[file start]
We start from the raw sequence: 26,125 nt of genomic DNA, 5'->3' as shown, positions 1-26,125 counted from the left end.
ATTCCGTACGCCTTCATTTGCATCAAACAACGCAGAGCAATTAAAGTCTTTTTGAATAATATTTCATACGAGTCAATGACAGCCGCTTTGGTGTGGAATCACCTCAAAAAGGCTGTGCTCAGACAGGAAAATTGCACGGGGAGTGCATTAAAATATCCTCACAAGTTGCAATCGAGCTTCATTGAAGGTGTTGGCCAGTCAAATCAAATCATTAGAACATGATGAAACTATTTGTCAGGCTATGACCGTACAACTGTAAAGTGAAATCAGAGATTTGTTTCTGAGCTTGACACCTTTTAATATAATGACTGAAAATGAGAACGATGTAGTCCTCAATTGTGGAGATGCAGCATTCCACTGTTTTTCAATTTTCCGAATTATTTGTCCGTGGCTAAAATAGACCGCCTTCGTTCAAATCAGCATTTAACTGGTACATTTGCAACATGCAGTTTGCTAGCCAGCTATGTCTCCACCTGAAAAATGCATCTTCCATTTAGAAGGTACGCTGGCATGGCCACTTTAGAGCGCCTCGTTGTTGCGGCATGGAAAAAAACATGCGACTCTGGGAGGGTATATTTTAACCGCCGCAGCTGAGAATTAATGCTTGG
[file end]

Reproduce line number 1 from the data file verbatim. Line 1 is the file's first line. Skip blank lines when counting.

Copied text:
We start from the raw sequence: 26,125 nt of genomic DNA, 5'->3' as shown, positions 1-26,125 counted from the left end.